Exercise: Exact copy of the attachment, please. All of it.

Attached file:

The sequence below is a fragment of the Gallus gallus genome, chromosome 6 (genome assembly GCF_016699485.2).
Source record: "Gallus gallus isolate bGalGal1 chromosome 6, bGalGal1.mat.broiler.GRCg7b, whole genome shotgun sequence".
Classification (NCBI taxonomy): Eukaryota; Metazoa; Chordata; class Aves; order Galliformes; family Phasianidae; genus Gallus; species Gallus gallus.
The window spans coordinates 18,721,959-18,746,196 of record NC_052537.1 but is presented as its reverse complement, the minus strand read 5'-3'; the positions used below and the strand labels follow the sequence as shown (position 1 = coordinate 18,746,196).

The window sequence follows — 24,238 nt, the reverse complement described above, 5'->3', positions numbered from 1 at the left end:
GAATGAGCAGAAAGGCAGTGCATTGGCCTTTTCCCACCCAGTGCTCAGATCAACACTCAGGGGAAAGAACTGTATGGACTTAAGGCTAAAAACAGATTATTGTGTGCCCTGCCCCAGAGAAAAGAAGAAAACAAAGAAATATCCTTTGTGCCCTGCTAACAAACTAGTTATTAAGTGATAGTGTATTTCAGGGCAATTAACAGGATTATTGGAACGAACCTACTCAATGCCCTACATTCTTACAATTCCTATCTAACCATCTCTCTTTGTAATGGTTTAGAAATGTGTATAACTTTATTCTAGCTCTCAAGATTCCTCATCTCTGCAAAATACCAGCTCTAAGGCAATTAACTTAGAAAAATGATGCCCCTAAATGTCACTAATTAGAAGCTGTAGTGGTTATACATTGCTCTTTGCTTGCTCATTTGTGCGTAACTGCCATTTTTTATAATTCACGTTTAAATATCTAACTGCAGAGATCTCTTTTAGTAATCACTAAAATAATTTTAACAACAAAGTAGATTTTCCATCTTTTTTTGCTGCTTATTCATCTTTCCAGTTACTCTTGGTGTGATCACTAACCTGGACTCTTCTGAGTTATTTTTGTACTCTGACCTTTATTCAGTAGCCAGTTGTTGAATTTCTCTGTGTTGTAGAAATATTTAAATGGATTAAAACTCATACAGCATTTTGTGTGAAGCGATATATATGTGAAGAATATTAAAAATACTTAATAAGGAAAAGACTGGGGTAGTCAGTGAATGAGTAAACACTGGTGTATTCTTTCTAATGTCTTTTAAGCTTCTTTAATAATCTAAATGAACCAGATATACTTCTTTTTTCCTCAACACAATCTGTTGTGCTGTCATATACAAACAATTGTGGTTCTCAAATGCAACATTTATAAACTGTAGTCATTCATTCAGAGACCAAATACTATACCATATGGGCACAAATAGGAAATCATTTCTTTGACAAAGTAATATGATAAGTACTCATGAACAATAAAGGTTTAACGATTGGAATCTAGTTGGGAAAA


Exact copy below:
The sequence below is a fragment of the Gallus gallus genome, chromosome 6 (genome assembly GCF_016699485.2).
Source record: "Gallus gallus isolate bGalGal1 chromosome 6, bGalGal1.mat.broiler.GRCg7b, whole genome shotgun sequence".
Classification (NCBI taxonomy): Eukaryota; Metazoa; Chordata; class Aves; order Galliformes; family Phasianidae; genus Gallus; species Gallus gallus.
The window spans coordinates 18,721,959-18,746,196 of record NC_052537.1 but is presented as its reverse complement, the minus strand read 5'-3'; the positions used below and the strand labels follow the sequence as shown (position 1 = coordinate 18,746,196).

The window sequence follows — 24,238 nt, the reverse complement described above, 5'->3', positions numbered from 1 at the left end:
GAATGAGCAGAAAGGCAGTGCATTGGCCTTTTCCCACCCAGTGCTCAGATCAACACTCAGGGGAAAGAACTGTATGGACTTAAGGCTAAAAACAGATTATTGTGTGCCCTGCCCCAGAGAAAAGAAGAAAACAAAGAAATATCCTTTGTGCCCTGCTAACAAACTAGTTATTAAGTGATAGTGTATTTCAGGGCAATTAACAGGATTATTGGAACGAACCTACTCAATGCCCTACATTCTTACAATTCCTATCTAACCATCTCTCTTTGTAATGGTTTAGAAATGTGTATAACTTTATTCTAGCTCTCAAGATTCCTCATCTCTGCAAAATACCAGCTCTAAGGCAATTAACTTAGAAAAATGATGCCCCTAAATGTCACTAATTAGAAGCTGTAGTGGTTATACATTGCTCTTTGCTTGCTCATTTGTGCGTAACTGCCATTTTTTATAATTCACGTTTAAATATCTAACTGCAGAGATCTCTTTTAGTAATCACTAAAATAATTTTAACAACAAAGTAGATTTTCCATCTTTTTTTGCTGCTTATTCATCTTTCCAGTTACTCTTGGTGTGATCACTAACCTGGACTCTTCTGAGTTATTTTTGTACTCTGACCTTTATTCAGTAGCCAGTTGTTGAATTTCTCTGTGTTGTAGAAATATTTAAATGGATTAAAACTCATACAGCATTTTGTGTGAAGCGATATATATGTGAAGAATATTAAAAATACTTAATAAGGAAAAGACTGGGGTAGTCAGTGAATGAGTAAACACTGGTGTATTCTTTCTAATGTCTTTTAAGCTTCTTTAATAATCTAAATGAACCAGATATACTTCTTTTTTCCTCAACACAATCTGTTGTGCTGTCATATACAAACAATTGTGGTTCTCAAATGCAACATTTATAAACTGTAGTCATTCATTCAGAGACCAAATACTATACCATATGGGCACAAATAGGAAATCATTTCTTTGACAAAGTAATATGATAAGTACTCATGAACAATAAAGGTTTAACGATTGGAATCTAGTTGGGAAAA